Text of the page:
Hey, I stand behind that leash. It wasn’t a leash actually and it saved my back. People shorter than 5’10” won’t understand. But to be able to have a “catching net” around her while she took off running (but not knowing how to walk well) without me bending to make sure I catch her if she has a bad fall- that was a miracle product for me. Lasted only a week or 2 till she became a better walker, but I would not have survived bent over the whole time…
      I actually don’t mind actual baby leashes either. I used to see parents before I had Lexi and think “OMG” and now that I have Lexi I can totally see the use. She is not a runner so we don’t need it, but for kids who like to take off and run, a leash is amazing, cuz it gives them the freedom ( who wants to hold hands anyways) and parents the safety especially in a crowd. So I support both products, even though one doesn’t fit my situation…
      Anyways, on Pinhole, I am not sure what the problem was. I loved their photo quality, but this is in books. They are textured, so the photo is textured/grainy.

      Maybe it’s because it was a brag book that you were expecting glossy photographic quality? I don’t know… For photo books, I love Artifact and Blurb. I haven’t tried Pinhole for photo books, so i can’t comment.

  • Reply
    Irina
    May 29, 2014 at 11:28 PM

    I did not expect the brag book to be “glossy”, but the quality of the professional shots just was not crisp; I did not expect my own photos to be great, though, as I am no photographer. In general, the quality of the product (paper, binding) was very good, so may be the lack of “crisp” is just the general characteristic of the on-line photo books.

    I admire you for standing by your walking harness, and, being short, I can’t imagine the challenges (and perks) of a 5’11” gal. Something about the entire concept is funny to me, but I am not judging anyone who is using this contraption 🙂 My little one is just starting to want to cruise, so I get to do the walking thing all over again, and who knows, I may yet go to the dark side.

    Oh, on holding hands: pretty much a non-negotionable. Explained to my 2.5 year old that she is either holding my hand and staying close to mama in a crowd or we go home. And I MEAN turn around and go back to the car and drive home. No ifs or buts! Everyone defines boundaries differently, but I feel having a leash is doing nothing to define the boundaries and teach the kids to stay within the boundaries. I have a very broad/wide “frame”, within which my daughter can do pretty much anything she wants, but the boundaries are firm and not crossed w/o consequences. A leash just serves to constrain, and not teach mindfulness and conscientious following of the non-negotiable rules, in my opinion.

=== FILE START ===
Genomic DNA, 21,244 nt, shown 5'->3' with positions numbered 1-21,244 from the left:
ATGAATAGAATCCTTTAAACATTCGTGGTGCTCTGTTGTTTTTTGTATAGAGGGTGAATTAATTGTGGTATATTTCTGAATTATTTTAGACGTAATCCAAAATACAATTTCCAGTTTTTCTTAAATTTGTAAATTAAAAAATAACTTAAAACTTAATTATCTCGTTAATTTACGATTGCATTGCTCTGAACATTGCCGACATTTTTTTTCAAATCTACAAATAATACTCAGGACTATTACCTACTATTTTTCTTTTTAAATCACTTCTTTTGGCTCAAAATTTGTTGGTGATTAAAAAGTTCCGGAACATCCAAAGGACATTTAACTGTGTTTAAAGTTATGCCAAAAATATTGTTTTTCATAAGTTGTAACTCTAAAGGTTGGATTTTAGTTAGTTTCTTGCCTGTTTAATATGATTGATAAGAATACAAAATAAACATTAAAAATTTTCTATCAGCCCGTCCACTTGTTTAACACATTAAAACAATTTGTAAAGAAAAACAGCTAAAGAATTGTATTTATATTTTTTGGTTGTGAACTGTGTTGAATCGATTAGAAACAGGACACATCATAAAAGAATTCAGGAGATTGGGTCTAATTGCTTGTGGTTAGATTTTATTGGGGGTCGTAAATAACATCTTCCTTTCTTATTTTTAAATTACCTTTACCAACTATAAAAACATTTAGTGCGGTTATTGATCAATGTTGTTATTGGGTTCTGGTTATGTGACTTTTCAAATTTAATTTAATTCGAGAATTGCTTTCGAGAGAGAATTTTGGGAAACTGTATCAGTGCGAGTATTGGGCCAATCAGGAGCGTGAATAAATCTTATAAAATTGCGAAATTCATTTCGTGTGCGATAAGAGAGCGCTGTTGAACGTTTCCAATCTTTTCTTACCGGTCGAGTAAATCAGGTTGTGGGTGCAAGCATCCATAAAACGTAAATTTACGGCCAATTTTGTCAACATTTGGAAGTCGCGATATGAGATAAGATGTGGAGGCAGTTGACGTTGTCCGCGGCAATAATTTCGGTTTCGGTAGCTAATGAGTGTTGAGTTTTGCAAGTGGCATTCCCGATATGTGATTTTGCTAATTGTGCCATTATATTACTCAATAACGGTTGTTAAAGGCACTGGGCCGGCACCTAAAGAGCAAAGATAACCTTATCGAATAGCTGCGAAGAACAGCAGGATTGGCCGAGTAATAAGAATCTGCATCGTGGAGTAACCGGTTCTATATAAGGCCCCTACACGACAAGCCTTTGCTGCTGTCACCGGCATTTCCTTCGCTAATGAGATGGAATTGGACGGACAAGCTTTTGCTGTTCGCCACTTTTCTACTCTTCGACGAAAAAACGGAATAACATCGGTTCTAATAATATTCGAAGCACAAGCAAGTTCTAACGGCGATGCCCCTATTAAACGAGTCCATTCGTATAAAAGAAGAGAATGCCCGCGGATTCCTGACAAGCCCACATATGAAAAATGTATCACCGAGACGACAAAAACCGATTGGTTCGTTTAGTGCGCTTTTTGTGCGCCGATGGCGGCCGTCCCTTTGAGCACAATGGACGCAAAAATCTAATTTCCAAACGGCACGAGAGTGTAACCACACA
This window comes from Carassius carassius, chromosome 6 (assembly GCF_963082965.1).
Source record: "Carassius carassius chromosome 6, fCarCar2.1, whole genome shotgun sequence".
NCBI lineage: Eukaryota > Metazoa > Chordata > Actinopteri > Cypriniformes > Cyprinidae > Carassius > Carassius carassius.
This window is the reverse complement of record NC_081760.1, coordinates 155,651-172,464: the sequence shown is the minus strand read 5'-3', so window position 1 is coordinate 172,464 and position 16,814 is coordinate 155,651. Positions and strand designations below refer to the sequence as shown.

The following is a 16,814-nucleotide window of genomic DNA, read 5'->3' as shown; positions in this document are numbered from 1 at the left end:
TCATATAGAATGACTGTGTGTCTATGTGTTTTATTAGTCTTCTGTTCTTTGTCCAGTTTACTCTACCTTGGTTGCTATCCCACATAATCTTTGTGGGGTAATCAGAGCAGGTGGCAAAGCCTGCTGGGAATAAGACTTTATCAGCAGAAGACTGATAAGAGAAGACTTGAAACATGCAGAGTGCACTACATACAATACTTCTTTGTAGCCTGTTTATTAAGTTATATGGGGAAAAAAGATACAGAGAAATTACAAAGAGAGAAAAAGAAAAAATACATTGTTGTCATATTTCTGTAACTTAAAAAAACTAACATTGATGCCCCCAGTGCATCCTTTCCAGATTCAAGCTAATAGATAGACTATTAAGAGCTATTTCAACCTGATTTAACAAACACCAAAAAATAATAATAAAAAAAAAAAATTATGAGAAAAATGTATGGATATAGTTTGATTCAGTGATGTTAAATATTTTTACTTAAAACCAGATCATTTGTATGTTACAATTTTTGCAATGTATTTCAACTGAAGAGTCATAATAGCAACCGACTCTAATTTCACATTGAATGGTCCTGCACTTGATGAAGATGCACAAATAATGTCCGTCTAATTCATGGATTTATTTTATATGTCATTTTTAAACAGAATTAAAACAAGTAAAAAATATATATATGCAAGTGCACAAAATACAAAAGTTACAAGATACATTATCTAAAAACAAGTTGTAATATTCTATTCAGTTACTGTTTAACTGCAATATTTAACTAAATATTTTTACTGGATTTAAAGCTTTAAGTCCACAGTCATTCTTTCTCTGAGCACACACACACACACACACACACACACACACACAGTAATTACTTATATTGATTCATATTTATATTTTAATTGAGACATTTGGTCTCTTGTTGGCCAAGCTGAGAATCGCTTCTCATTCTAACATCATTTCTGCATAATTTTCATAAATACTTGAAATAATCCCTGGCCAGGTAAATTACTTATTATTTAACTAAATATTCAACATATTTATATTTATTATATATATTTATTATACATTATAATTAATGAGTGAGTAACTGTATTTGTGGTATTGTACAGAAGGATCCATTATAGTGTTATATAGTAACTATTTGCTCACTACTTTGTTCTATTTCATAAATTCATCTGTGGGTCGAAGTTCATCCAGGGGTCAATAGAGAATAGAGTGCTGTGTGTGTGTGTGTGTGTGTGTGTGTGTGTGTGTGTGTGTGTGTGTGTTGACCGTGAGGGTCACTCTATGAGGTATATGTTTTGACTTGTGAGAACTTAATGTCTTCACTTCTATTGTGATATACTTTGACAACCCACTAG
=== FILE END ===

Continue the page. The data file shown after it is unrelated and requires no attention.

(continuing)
• Reply
      Elena @The Art of Making a Baby
      May 30, 2014 at 12:03 AM

      Oh holding hands for a 2.5 year old- def. non-negotiable. Lexi takes my hand on her own and says “when crossing street with cars, hold mommy’s hand” each time. BUT try telling that an 11 months old. NO FREAKING WAY. I would totally get a leash if we had a runner, early on. And honestly, thinking about this age. I have a friend with a very active two year old. He gets the hand holding concept but he still runs each time, nothing you can do. Every child is different, so I wouldn’t condemn anyone for using anything that is helpful to them, until you have an experience with a similar child.

      • Reply
        Irina
        May 30, 2014 at 12:27 AM

        I usually reserve condemnation for graver errors in judgement, like embezzling, or insider trading… using a leash, egregious as it is, probably warrants like a eye roll at the most! 🙂 just making fun of your choice of words, sorry! you do not have to publish this comments

        • Reply
          Elena @The Art of Making a Baby
          May 30, 2014 at 12:47 AM

          See, I just disagree I wouldn’t even eye roll. I just get it. Just like people with sleeper babies simply don’t get what it’s like having a very awake/awake baby, we can’t understand parents with runner children. I thought it was stupid before I had Lexi, but now that I have seen runner kids and had a fast early fumbly walker myself ( who didn’t require a leash, but still), I just get it.

          But yes yes I chuckled at your comment. 😛

  • Reply
    Lauren
    May 30, 2014 at 6:34 AM

    Elena this is such a lovely post! Lexi is certainly a very lucky girl to have so many stunning photographs of her childhood documented in such a thoughtful way. I’m an early years teacher and I cannot agree more with your board book ideas to help toddlers understand these early “life” concepts. My little one year old has a family faces books, and am planning to do ‘a day in the life of’ and an alphabet book in the coming months. Love the emotions idea too!!